At the most basic level, as a reporter you have to realize that it is much harder for a working single mother to show up at a meeting or call a reporter about an issue than for a developer’s lawyer. For every story we report, we ask who is most affected by the decisions or systems we are covering, who has privileged access to influencing those decisions and systems and whose voices are we including and magnifying? At an organizational level, we understand how we play in the digital distribution marketplace, often controlled by the proprietary algorithms of Google and Facebook, and work to make the news more directly accessible.
Since 2018, we have been asked many times in many ways if our focus on equity — racial equity, in particular — means that we only care about “social justice” or if we have a “woke agenda.”
Here’s our response: We know that our organization’s work looks different than what some people in our community might be used to. This is not a reflection of a political agenda, it is part of how we are trying to shift what journalism can do for more people in our community. We are committed to our values of community, truth and equity and to centering those who are most affected by pressing issues. We believe that the control of local media is a frontline conversation of racial justice. And we hope you will hold us accountable and join us in creating a community-centered news organization that uses the best practices of journalism to help us build the communities we want for ourselves and our children.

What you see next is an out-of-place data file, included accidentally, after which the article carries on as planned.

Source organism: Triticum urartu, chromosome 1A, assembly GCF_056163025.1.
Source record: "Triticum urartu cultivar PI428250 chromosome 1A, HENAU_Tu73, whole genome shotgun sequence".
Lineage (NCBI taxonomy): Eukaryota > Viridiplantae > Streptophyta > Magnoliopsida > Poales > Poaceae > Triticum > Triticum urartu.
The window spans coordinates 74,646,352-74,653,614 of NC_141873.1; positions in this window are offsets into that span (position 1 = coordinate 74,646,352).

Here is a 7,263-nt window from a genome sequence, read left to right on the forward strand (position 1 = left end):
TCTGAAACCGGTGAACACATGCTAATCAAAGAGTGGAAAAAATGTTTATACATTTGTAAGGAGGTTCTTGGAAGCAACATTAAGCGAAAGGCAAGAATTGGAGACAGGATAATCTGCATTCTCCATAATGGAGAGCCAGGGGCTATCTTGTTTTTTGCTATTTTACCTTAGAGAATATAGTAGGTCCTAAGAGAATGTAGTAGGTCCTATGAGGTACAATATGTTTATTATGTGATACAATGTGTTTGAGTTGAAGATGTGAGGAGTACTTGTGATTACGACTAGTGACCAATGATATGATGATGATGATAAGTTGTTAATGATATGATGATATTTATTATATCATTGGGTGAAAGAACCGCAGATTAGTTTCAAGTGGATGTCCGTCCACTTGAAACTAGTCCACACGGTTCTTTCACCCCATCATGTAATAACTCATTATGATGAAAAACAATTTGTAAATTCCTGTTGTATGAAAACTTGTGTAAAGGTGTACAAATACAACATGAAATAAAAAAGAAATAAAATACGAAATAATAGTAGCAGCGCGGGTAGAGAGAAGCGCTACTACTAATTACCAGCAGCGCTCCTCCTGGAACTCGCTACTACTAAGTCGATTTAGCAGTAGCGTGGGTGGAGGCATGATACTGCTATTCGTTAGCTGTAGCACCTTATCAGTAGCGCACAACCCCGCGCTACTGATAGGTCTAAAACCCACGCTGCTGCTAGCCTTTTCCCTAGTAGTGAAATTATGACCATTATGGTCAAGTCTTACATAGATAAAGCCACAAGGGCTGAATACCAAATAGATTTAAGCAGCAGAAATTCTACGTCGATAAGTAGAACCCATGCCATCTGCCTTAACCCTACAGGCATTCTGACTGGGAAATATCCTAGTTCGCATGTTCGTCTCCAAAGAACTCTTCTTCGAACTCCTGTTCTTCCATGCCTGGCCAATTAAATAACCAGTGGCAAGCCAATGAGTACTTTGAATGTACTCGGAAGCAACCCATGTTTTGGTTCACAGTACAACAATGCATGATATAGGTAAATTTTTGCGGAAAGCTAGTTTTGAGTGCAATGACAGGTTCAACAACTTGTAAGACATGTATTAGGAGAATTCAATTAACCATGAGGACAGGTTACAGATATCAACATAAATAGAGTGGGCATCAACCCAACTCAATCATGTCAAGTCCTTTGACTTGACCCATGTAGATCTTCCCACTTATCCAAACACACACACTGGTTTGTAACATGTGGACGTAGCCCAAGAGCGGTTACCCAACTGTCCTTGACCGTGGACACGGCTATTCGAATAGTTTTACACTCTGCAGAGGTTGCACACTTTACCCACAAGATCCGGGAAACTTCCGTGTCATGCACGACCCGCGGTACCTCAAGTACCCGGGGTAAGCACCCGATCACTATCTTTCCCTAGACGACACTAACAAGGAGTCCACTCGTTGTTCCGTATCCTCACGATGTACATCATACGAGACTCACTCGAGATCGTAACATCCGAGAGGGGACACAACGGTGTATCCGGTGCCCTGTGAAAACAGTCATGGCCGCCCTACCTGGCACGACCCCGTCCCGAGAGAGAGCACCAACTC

The best way to reach us is by messaging us through this website. This way, your note will reach the right people on our team and we’ll have the right information to respond.
Here’s a bit more about our values.
Truth is the foundation of all great journalism, but truth in news is not simply the regurgitation of facts and quotes. We commit to delivering stories that incorporate the highest standards of journalism through the use of in-depth reporting, data, diverse perspectives, human-focused storytelling, creative formats and exhaustive sourcing. Our goal is to slow down, to develop long-term source networks, and to pursue stories that help establish shared truth in public decision-making.
We believe that central Virginia has the resources to provide opportunity and well-being for all of its people, regardless of age, race, income, gender or nationality. We recognize that our community is made up of many interrelated and interconnected communities. In our journalism, we seek to establish healthy community dialogue, to examine solutions that solve systemic problems, and to cover the issues that matter the most to all of us.
By embracing the value of equity, we commit to elevating the voices of the people most impacted by decisions and policies, and we strive to reach audiences in vulnerable communities with journalism that empowers and inspires them. We recognize that media coverage has a natural tendency to prioritize vocal, powerful, and organized interests, so we work to ensure that our coverage represents diverse perspectives.